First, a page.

The Mediterranean diet may reduce risk for developing Alzheimer’s or dementia.
There is a common phrase “you are what you eat.”
You have likely heard it numerous times throughout your childhood and adulthood.
Athough it seems silly when interpreted at its literal extreme, the phrase holds wisdom.
According to a recent Barchester article titled “Mediterranean diet could lower risk of dementia, study suggests,” what you eat does impact your body.
How did the study come to this conclusion?
A research report from the German Centre for Neurodegenerative Diseases in Bonn concluded the Mediterranean diet could be linked to preventing Alzheimer’s Disease.
Alzheimer’s Disease is a form of dementia and may make up between 60 percent and 70 percent of dementia cases.
About 50 million people around the globe have dementia with about 10 million new cases occurring each year.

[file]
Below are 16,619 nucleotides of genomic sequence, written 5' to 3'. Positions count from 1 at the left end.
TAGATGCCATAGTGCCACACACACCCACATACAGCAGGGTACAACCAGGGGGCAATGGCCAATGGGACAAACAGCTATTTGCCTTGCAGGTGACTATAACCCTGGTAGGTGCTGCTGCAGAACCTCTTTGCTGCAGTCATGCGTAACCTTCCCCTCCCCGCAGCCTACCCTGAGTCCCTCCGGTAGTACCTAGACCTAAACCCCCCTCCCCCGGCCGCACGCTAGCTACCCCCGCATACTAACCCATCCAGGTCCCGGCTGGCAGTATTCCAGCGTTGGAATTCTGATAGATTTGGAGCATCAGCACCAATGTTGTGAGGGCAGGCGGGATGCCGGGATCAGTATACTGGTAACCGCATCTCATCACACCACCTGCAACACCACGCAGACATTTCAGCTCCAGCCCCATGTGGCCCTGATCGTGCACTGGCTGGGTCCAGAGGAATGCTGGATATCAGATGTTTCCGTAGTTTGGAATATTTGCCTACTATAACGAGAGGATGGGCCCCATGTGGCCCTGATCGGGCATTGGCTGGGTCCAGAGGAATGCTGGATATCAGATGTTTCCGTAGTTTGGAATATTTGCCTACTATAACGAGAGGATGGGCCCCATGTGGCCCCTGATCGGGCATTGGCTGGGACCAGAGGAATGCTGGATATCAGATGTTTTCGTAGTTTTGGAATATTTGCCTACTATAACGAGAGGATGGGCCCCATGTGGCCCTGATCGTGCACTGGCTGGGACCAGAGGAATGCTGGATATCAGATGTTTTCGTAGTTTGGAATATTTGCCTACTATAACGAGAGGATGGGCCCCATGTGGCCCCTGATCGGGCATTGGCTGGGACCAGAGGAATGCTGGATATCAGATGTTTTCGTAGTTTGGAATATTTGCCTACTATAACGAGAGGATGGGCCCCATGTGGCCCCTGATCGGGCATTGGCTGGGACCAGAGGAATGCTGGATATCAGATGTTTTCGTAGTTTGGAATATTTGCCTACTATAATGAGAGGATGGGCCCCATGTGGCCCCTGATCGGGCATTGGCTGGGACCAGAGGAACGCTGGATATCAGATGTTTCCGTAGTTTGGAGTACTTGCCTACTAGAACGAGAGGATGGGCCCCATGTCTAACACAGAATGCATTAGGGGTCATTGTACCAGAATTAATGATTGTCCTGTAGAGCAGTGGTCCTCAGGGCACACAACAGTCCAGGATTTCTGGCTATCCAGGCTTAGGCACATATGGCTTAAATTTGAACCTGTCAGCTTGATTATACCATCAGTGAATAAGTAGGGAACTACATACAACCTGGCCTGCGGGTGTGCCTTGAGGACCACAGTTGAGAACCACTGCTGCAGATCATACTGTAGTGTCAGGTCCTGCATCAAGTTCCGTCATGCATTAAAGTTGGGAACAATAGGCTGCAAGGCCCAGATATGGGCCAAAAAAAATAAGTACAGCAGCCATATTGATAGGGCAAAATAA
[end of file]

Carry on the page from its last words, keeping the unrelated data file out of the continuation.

Dementia is one of the leading causes for dependence and disability in elderly adults and impacts all areas of their lives.
Why is the Mediterranean diet considered helpful in preventing Alzheimer’s and Dementia?
It protects the brain from the rapid loss of matter and the accumulation of protein deposits.
How did the study connect the Mediterranean diet to these protections?
The researchers studied 512 subjects who are on average 70 years old.
Participants filled out questionnaires on their regular diets.
Those who self-identified as eating fish, fruits, and vegetables in high amounts while simultaneously only occasionally consuming less healthy foods like red meat were given a higher score by researchers.
The participants then were given MRI brain scans and other cognitive functioning tests.
Spinal fluid was also tested for tau proteins and amyloid beta proteins as these are known signs of Alzheimer’s.
Those who consumed the Mediterreanan diet had fewer pathological levels of these biomarkers and also performed better in memory tests.
Those who adhered to this diet also had a higher volume of the hippocampus in the brain.
Those with Azheimer’s disease have early and severe shrinking of this part of the brain.
A follow up of the study is planned in four to five years to evaluate how nutrition influences the aging and health of the brain over time.
Reference: Barchester (May 10, 2021) “Mediterranean diet could lower risk of dementia, study suggests”